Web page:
Last Updated on February 27, 2023 by Marjon Ramos
While aloe vera is not poisonous to rabbits, you should never intentionally feed it to your rabbits because it could lead to digestive problems.
If your rabbit accidentally ages aloe vera, just observe them for any changes in their behavior, poop, or urine. You should also feed them a lot of hay to help flush out any unwanted stuff in their gut.
If your rabbit is fine 6 hours after ingesting aloe vera, they are most likely fine. The gastric transit time (the time it takes for food to leave the stomach) of rabbits is approximately 3 to 6 hours.
But if you did notice any changes in your rabbit’s stool, both in size and consistency, immediately bring them to a veterinarian.
Now that I’ve given you the gist of the article, read on as I explain in more detail why rabbits can’t eat aloe vera:
Table of Contents
Would rabbits intentionally eat aloe vera?
Yes, your rabbits would intentionally eat aloe vera. In fact, there are a lot of worried rabbit owners online because their rabbits eat bunch of aloe vera.
Here’s a few of them:
Help! My rabbit ate aloe plant! I she hasn’t eaten more than maybe an inch of a single leaf – will she be ok???u/paperpheasant
My girlfriend’s rabbit ate a lot of aloe vera, when someone left the cage open, how long would she have before she had to take it to the vet, she’s feeding her bunny hay and lots of food but she’s still very worried. We can’t get to the vet at least until tomorrow, will her bunn be okay ?u/Solliejay
Here’s a video of a rabbit eating an aloe vera plant:
As you can see, rabbits would most likely eat an aloe vera plant if you left it somewhere your rabbits could reach. So make sure that you don’t let your rabbits near one.
Risk of overfeeding aloe vera to rabbits.
While aloe vera is not poisonous to rabbits, there is still a risk when you feed it to your rabbit in large quantities, especially in young rabbits.
Here are some of the risks associated with feeding your rabbits large quantities of aloe vera:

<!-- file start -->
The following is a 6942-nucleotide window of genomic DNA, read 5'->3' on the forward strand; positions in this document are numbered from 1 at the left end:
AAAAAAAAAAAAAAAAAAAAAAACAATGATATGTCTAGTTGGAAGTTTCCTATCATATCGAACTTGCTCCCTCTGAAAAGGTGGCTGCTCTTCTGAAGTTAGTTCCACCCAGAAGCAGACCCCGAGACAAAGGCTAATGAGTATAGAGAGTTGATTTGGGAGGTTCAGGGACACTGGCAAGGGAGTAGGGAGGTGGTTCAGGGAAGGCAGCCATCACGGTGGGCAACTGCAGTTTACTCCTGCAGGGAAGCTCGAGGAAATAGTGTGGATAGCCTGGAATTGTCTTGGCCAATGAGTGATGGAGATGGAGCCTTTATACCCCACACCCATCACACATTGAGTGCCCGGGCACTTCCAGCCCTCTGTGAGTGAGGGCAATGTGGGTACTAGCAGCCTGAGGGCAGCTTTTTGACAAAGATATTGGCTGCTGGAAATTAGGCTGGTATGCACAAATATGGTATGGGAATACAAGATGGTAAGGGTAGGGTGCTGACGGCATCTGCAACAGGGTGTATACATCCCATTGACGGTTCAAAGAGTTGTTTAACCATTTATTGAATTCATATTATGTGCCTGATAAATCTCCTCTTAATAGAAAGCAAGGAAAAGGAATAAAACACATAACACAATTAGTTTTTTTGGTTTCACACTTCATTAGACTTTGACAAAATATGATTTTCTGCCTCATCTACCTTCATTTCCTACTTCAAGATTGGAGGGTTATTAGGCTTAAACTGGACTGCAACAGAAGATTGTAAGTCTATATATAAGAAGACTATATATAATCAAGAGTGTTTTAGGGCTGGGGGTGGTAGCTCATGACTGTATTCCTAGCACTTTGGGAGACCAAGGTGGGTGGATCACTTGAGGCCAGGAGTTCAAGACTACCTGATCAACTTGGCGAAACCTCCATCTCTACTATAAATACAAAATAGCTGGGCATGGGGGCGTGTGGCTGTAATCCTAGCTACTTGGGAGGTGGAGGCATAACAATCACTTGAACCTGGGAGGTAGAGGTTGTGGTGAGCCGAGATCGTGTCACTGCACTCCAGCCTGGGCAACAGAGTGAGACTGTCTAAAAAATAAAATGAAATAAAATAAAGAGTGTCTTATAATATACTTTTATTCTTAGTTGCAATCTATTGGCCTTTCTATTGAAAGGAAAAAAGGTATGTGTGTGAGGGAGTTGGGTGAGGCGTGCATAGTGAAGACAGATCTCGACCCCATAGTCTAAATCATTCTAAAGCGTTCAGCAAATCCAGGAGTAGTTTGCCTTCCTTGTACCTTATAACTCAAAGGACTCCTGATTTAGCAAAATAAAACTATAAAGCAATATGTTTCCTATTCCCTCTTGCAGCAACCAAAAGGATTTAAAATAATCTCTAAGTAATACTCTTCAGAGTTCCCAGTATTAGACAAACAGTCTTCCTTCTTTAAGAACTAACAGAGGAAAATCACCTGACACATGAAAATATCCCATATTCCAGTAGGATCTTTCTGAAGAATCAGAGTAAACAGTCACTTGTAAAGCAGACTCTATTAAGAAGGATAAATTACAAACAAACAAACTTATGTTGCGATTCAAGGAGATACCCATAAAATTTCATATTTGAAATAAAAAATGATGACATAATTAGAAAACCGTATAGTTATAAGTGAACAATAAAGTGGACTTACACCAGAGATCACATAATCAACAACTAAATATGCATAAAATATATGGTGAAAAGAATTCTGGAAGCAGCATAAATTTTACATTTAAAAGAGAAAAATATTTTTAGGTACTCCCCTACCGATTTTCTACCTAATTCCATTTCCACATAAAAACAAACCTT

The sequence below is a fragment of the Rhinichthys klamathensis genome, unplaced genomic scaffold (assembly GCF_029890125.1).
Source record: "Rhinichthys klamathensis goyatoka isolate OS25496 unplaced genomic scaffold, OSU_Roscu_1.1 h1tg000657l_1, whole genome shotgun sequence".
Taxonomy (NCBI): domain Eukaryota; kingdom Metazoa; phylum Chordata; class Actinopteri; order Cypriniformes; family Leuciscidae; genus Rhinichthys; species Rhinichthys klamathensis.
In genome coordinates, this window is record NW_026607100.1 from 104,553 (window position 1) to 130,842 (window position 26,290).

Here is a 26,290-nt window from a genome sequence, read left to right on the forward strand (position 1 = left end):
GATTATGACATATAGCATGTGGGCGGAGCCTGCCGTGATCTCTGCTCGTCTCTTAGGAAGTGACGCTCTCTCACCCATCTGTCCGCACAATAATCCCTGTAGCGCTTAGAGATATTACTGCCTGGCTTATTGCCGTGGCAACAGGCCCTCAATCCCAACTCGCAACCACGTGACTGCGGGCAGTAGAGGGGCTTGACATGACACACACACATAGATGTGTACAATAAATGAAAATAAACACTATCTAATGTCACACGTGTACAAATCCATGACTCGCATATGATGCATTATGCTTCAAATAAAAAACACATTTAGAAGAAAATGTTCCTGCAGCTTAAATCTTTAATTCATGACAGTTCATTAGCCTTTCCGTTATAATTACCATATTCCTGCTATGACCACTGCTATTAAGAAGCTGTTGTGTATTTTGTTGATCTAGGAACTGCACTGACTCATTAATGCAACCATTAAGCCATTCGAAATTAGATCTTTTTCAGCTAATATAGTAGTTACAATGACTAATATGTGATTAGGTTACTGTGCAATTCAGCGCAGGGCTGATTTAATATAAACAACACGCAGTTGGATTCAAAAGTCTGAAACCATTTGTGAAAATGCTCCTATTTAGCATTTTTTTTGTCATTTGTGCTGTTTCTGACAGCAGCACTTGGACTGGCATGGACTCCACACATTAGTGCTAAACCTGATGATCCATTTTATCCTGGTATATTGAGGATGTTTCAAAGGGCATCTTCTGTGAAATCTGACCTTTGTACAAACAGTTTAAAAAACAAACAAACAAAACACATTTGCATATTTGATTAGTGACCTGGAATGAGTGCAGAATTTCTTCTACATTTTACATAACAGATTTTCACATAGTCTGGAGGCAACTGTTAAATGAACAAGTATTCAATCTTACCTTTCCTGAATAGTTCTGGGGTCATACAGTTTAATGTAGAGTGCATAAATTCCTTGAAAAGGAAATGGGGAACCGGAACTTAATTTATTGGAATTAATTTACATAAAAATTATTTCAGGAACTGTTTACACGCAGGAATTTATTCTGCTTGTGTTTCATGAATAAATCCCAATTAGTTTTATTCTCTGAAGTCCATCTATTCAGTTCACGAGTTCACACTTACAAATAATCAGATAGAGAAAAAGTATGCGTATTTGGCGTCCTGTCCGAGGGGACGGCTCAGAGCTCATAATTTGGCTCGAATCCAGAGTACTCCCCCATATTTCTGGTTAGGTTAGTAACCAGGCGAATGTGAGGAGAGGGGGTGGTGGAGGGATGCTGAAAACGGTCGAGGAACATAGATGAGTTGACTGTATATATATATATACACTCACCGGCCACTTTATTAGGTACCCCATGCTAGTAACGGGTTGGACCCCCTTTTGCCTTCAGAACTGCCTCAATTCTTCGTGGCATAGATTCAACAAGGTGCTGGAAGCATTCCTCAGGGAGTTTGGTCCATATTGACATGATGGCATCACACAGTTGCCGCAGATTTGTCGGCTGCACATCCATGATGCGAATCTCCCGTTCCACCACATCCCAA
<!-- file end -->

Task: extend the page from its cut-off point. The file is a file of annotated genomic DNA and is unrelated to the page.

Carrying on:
Diarrhea in rabbits is often caused by the wrong diet or when their diet is changed too fast. Feeding your rabbit large amounts of aloe vera would check those two boxes I mentioned.
Also, the leaves of aloe vera are known to soften the stool of rabbits, especially young ones who are more susceptible to digestive problems.
I just want to add that diarrhea (a life-threatening condition) is often confused with uneaten cecotropes (which can be fixed by the right diet) in rabbits.
You can tell the difference between uneaten cecotropes and diarrhea by looking at your rabbit’s poop.
Rabbits that only have uneaten cecotropes would still produce solid poop pellets, while diarrhea would not.
Soft uneaten cecotropes are also possible when rabbits are eating large amounts of aloe vera instead of hay. This could lead to softer cecotropes due to the lack of fiber in your rabbit’s diet.
Healthy alternative to aloe vera.
If you planning on giving your rabbits aloe vera, these alternatives are much healthier.
Here’s a list of vegetables and leafy greens that are a great alternative to aloe vera:
- Green peppers
- Alfalfa & Clover sprouts
- Beet greens (tops)
- Pea pods (flat edible kind)
- Peppermint leaves
- Bok choy
- Peppermint leaves
- Carrot & carrot tops
- Raspberry leaves
- Dandelion greens and flowers (no pesticides)
FAQ (Frequently Asked Questions)
Should you panic if your rabbit ate a little bit of aloe vera?
While aloe vera is not recommended for rabbits, it’s still not toxic. It’s just that aloe vera is known to have a laxative effect on animals.
Just feed them a lot of hay if you are worried. The extra fiber would likely fix the problem on its own.
What to do if your rabbit ate aloe vera?
Observe their behavior and poop for any changes. You should also feed them a lot of hay. The extra fiber would help balance their gut flora. If you notice any changes in their poop or behavior, consult a veterinarian immediately.
Aloe vera should never be intentionally fed to rabbits because it could lead to digestive problems like diarrhea and uneaten cecotropes.
If your rabbit is exhibiting signs of digestive distress, immediately bring them to a veterinarian.
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